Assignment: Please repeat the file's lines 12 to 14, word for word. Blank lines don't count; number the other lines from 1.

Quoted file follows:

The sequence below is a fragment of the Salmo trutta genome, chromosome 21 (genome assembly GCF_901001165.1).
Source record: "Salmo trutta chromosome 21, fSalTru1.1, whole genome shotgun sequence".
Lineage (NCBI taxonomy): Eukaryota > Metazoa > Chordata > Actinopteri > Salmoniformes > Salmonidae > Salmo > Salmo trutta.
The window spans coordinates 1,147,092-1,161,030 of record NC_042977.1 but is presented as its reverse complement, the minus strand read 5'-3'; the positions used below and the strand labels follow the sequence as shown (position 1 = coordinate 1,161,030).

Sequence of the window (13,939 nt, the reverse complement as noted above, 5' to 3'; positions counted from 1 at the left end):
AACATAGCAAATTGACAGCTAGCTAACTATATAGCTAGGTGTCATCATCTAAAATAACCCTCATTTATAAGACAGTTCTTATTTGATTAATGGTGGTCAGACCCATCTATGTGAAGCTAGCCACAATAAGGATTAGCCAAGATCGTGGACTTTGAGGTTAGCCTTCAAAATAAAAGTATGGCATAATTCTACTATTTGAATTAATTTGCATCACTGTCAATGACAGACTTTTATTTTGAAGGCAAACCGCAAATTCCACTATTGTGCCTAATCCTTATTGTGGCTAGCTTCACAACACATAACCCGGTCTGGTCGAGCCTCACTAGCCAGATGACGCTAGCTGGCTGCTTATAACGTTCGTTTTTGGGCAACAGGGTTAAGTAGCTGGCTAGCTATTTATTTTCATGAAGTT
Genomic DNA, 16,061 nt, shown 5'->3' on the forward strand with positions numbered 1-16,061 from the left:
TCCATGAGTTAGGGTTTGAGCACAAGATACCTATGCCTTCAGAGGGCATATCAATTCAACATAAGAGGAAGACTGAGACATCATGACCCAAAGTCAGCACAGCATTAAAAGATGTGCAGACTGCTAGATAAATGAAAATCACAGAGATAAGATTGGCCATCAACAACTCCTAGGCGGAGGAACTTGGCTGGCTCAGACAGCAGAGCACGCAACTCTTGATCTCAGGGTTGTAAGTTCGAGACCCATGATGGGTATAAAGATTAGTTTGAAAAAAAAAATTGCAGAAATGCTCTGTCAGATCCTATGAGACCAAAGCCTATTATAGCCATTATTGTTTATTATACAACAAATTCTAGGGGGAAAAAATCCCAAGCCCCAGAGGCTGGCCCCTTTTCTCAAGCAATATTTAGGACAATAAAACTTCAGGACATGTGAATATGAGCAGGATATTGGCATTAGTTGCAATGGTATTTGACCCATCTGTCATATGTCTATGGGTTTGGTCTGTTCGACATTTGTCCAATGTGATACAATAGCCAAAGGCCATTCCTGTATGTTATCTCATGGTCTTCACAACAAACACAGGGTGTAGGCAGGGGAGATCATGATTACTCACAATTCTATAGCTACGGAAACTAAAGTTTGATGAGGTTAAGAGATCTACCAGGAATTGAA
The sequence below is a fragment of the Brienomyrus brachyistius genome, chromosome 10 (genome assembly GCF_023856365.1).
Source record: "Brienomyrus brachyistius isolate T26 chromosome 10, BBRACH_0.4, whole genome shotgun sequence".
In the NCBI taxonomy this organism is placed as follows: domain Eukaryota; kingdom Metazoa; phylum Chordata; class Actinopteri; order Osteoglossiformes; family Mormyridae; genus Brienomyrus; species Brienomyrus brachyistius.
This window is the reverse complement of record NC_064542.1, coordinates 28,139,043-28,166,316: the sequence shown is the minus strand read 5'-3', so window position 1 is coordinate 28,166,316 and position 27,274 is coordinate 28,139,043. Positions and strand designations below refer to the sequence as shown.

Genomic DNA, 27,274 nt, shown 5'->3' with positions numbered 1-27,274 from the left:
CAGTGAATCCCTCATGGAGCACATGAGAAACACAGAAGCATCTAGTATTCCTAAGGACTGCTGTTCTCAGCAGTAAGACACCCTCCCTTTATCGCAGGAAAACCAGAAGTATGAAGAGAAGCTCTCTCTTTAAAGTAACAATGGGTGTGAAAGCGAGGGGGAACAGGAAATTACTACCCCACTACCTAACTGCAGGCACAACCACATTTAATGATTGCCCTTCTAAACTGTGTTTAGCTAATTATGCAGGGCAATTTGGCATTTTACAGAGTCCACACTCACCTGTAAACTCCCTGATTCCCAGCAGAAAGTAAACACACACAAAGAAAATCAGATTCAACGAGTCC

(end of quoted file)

This window is the reverse complement of record NC_064542.1, coordinates 28,139,043-28,166,316: the sequence shown is the minus strand read 5'-3', so window position 1 is coordinate 28,166,316 and position 27,274 is coordinate 28,139,043. Positions and strand designations below refer to the sequence as shown.

Genomic DNA, 27,274 nt, shown 5'->3' with positions numbered 1-27,274 from the left:
CAGTGAATCCCTCATGGAGCACATGAGAAACACAGAAGCATCTAGTATTCCTAAGGACTGCTGTTCTCAGCAGTAAGACACCCTCCCTTTATCGCAGGAAAACCAGAAGTATGAAGAGAAGCTCTCTCTTTAAAGTAACAATGGGTGTGAAAGCGAGGGGGAACAGGAAATTACTACCCCACTACCTAACTGCAGGCACAACCACATTTAATGATTGCCCTTCTAAACTGTGTTTAGCTAATTATGCAGGGCAATTTGGCATTTTACAGAGTCCACACTCACCTGTAAACTCCCTGATTCCCAGCAGAAAGTAAACACACACAAAGAAAATCAGATTCAACGAGTCC